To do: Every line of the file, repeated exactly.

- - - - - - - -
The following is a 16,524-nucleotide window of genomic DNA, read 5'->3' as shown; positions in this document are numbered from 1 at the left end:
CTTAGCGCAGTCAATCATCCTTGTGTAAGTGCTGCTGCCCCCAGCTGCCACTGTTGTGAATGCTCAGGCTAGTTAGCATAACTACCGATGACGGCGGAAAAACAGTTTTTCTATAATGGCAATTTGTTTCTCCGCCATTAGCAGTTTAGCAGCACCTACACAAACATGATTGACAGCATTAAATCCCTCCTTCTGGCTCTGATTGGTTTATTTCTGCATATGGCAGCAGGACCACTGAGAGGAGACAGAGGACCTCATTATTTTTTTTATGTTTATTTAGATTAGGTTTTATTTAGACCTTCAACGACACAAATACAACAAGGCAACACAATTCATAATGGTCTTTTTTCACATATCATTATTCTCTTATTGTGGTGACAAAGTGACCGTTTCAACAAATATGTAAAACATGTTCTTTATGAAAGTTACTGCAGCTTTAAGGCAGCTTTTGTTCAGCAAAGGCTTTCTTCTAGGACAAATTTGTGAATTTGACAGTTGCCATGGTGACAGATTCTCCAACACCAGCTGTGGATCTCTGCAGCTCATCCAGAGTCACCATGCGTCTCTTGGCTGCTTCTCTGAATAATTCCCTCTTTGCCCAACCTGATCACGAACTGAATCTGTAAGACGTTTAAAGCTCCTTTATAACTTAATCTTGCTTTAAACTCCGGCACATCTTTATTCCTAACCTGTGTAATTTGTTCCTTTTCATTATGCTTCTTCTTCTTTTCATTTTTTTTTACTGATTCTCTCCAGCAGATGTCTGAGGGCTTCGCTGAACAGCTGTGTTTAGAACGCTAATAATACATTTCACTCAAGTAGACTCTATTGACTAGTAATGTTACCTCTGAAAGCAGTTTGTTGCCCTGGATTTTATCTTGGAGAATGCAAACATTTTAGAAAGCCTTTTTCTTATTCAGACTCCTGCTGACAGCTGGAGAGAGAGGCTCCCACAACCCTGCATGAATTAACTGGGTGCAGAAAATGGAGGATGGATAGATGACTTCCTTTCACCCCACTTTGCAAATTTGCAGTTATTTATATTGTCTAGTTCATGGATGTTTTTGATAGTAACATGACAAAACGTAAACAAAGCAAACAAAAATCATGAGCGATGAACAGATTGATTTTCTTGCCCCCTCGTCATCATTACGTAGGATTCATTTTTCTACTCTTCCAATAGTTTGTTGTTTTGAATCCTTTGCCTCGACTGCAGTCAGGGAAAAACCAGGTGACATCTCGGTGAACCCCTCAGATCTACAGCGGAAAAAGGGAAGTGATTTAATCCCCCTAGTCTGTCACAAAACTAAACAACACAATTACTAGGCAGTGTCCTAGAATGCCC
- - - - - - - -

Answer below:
The following is a 16,524-nucleotide window of genomic DNA, read 5'->3' as shown; positions in this document are numbered from 1 at the left end:
CTTAGCGCAGTCAATCATCCTTGTGTAAGTGCTGCTGCCCCCAGCTGCCACTGTTGTGAATGCTCAGGCTAGTTAGCATAACTACCGATGACGGCGGAAAAACAGTTTTTCTATAATGGCAATTTGTTTCTCCGCCATTAGCAGTTTAGCAGCACCTACACAAACATGATTGACAGCATTAAATCCCTCCTTCTGGCTCTGATTGGTTTATTTCTGCATATGGCAGCAGGACCACTGAGAGGAGACAGAGGACCTCATTATTTTTTTTATGTTTATTTAGATTAGGTTTTATTTAGACCTTCAACGACACAAATACAACAAGGCAACACAATTCATAATGGTCTTTTTTCACATATCATTATTCTCTTATTGTGGTGACAAAGTGACCGTTTCAACAAATATGTAAAACATGTTCTTTATGAAAGTTACTGCAGCTTTAAGGCAGCTTTTGTTCAGCAAAGGCTTTCTTCTAGGACAAATTTGTGAATTTGACAGTTGCCATGGTGACAGATTCTCCAACACCAGCTGTGGATCTCTGCAGCTCATCCAGAGTCACCATGCGTCTCTTGGCTGCTTCTCTGAATAATTCCCTCTTTGCCCAACCTGATCACGAACTGAATCTGTAAGACGTTTAAAGCTCCTTTATAACTTAATCTTGCTTTAAACTCCGGCACATCTTTATTCCTAACCTGTGTAATTTGTTCCTTTTCATTATGCTTCTTCTTCTTTTCATTTTTTTTTACTGATTCTCTCCAGCAGATGTCTGAGGGCTTCGCTGAACAGCTGTGTTTAGAACGCTAATAATACATTTCACTCAAGTAGACTCTATTGACTAGTAATGTTACCTCTGAAAGCAGTTTGTTGCCCTGGATTTTATCTTGGAGAATGCAAACATTTTAGAAAGCCTTTTTCTTATTCAGACTCCTGCTGACAGCTGGAGAGAGAGGCTCCCACAACCCTGCATGAATTAACTGGGTGCAGAAAATGGAGGATGGATAGATGACTTCCTTTCACCCCACTTTGCAAATTTGCAGTTATTTATATTGTCTAGTTCATGGATGTTTTTGATAGTAACATGACAAAACGTAAACAAAGCAAACAAAAATCATGAGCGATGAACAGATTGATTTTCTTGCCCCCTCGTCATCATTACGTAGGATTCATTTTTCTACTCTTCCAATAGTTTGTTGTTTTGAATCCTTTGCCTCGACTGCAGTCAGGGAAAAACCAGGTGACATCTCGGTGAACCCCTCAGATCTACAGCGGAAAAAGGGAAGTGATTTAATCCCCCTAGTCTGTCACAAAACTAAACAACACAATTACTAGGCAGTGTCCTAGAATGCCC